make things worse, the soldiers' rations were cut in half again on March 1, 1942. This meant that they
only ate two meals a day. Also at this time, Gen. Weaver suggested to Gen. Wainwright that a platoon of
tanks be sent to Corregidor.
The Japanese also were dropping surrender leaflets with a scantly clad blond on
them. The Japanese would have been more successful at getting the Americans to surrender if the picture had
been hamburger, since the men were so hungry that they most likely would have surrendered for a good meal.
April 3, the Japanese lunched an all out attack on Bataan, and the tanks were repeatedly used to plug
holes in the defensive lines. On April 7, 1942, the Japanese broke through the east side of the main
defensive line on Bataan. C Company was pulled out of their position along the west side of the line.
They were ordered to reinforce the eastern portion of the line. Traveling south to Mariveles, the tankers
started up the eastern road but were unable to reach their assigned area due to the roads being blocked by
retreating Filipino and American forces.
It was the evening of April 8, that Gen. Edward P. King decided that further resistance was
futile, since approximately 25% of his men were healthy enough to fight, and he estimated they would last one more
day. In addition, he had over 6,000 troops who sick or wounded and 40,000 civilians who he feared would be
massacred. At 10:30 that night, he sent his staff officers to negotiate surrender terms.
Tank battalion commanders received this order
"You will make plans, to be communicated to company commanders only, and be prepared to destroy within
one hour after receipt by radio, or other means, of the word 'CRASH', all tanks and combat vehicles,
arms, ammunition, gas, and radios: reserving sufficient trucks to close to rear echelons as soon as
The morning of the April 9, 1942, at 6:45 the tankers received the order
and destroyed their tanks. When the Japanese made contact with them, they were ordered to Mariveles
where they started the death march.
From Mariveles, the members of C Company made their way north along the east coast
of Bataan. The first five miles of the march the were more difficult since the march was uphill. The
POWs also were denied food and received little water. Those who attempted to get water from the artesian
wells that flowed across the road were often killed.
When the POWs reached San Fernando, they were put into a bull-pin. In one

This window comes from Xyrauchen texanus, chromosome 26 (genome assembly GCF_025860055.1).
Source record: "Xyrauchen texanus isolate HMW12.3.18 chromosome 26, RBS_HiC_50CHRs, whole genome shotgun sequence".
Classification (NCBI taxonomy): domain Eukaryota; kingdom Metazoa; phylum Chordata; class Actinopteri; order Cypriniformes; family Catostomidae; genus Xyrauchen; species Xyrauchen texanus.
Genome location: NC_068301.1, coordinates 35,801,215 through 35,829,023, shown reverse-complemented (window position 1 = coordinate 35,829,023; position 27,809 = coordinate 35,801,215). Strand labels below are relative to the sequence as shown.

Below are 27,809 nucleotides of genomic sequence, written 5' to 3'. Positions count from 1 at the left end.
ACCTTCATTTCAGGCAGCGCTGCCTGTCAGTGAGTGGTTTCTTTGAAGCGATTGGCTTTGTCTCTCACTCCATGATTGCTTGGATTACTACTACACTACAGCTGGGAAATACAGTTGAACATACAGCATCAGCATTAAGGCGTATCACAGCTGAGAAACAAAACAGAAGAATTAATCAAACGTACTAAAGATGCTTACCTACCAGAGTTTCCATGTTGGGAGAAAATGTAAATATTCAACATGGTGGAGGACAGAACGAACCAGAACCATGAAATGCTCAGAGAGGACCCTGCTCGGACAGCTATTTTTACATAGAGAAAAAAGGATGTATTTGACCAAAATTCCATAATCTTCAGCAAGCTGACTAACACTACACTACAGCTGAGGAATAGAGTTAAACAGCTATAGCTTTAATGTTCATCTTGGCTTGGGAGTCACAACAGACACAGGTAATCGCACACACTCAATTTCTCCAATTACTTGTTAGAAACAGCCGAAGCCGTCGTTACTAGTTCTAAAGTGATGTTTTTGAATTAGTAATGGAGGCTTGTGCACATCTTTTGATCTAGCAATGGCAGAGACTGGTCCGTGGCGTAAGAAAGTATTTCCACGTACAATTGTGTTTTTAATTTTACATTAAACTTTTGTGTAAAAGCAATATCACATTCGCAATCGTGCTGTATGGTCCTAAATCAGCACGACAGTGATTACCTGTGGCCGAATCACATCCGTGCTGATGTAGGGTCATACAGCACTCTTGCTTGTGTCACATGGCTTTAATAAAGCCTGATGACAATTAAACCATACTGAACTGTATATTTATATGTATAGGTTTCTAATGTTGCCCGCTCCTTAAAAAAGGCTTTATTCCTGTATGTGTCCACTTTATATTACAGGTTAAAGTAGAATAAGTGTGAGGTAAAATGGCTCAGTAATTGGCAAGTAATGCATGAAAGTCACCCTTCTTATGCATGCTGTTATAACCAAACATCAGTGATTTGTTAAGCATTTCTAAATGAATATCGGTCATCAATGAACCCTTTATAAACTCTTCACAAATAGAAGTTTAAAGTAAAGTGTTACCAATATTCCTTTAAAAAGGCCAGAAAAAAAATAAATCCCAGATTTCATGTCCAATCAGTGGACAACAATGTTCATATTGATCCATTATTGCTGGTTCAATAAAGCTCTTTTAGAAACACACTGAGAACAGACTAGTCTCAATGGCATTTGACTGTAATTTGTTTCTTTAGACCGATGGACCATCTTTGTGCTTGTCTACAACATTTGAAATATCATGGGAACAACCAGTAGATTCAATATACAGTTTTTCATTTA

corner, was a trench that was used as a toilet by the POWs. The surface was alive with maggots.
At some point, the POWs were organized into detachments of 100 men, marched to the train
station at San Fernando, and packed into small wooden
used to haul sugarcane. The cars were known as forty or eights. This was because each car
could hold forty men or eight horses. Since the detachments were made up of 100 men, the Japanese packed
100 POWs into each car. The POWs who died remained standing until the living left the cars at Capas.
The POWs walked the last ten miles to Camp O'Donnell which was an unfinished Filipino
training base which the Japanese pressed the camp into use as a POW camp on April 1, 1942. When they
arrived at the camp, the Japanese confiscated any extra clothing that the POWs had and refused to return it to
them. They searched the POWs and if a man was found to have Japanese money on them, they were taken to
the guardhouse. Over the next several days, gunshots were heard to the southeast of the camp. These
POWs had been executed for looting.
There was only one water faucet in the camp, and the prisoners stood in line from two
to eight hours waiting for a drink. The Japanese guards at the faucet would turn it off for no reason and
the next man in line would stand as long as four hours waiting for it to be turned on again. This
situation improved when a second faucet was added.
There was no water for washing clothes, so the POWs would throw out their clothing
when it had been soiled. In addition, water for cooking had to be carried three miles from a river to the
camp and mess kits could not be washed. The slit trenches in the camp were inadequate and were soon
overflowing since most of the POWs had dysentery. The result was that flies were everywhere in the camp
including the POW kitchens and in the food.
The camp hospital had no soap, water, or disinfectant. When the ranking American
doctor at the camp wrote a letter to the camp commandant, Capt. Yohio Tsuneyoshi, asking for medical supplies,
he was told never to write another letter. When the Archbishop of Manila sent a truckload of medical
supplies to the camp, Tsuneyoshi refused to allow the truck into the camp. When the Japanese Red Cross
sent medical supplies to the camp the Japanese took 95% of the supplies for their own use.
The POWs in the camp hospital lay on the floor elbow to elbow and only one of the six
medic assigned to care for 50 sick POWs was healthy enough to care for them. When a representative of the
Philippine Red Cross stated they could supply a 150 bed hospital for the camp, he was slapped in the face by a
Each morning, the bodies of the dead were found all over the camp and were carried to
the hospital and placed underneath it. The bodies lay there for two or three days before they were buried
in the camp cemetery by other POWs who were suffering from dysentery and/or malaria. To clean the ground
under the hospital, the ground was scraped and lime was spread over it. The bodies of the dead were
placed in the area, and the area they had been laying was scrapped and lime was spread over it.
Work details were sent out on a daily basis. Each day, the American doctors gave
a list of names to the Japanese of the POWs who were healthier enough to work. If the quota of POWs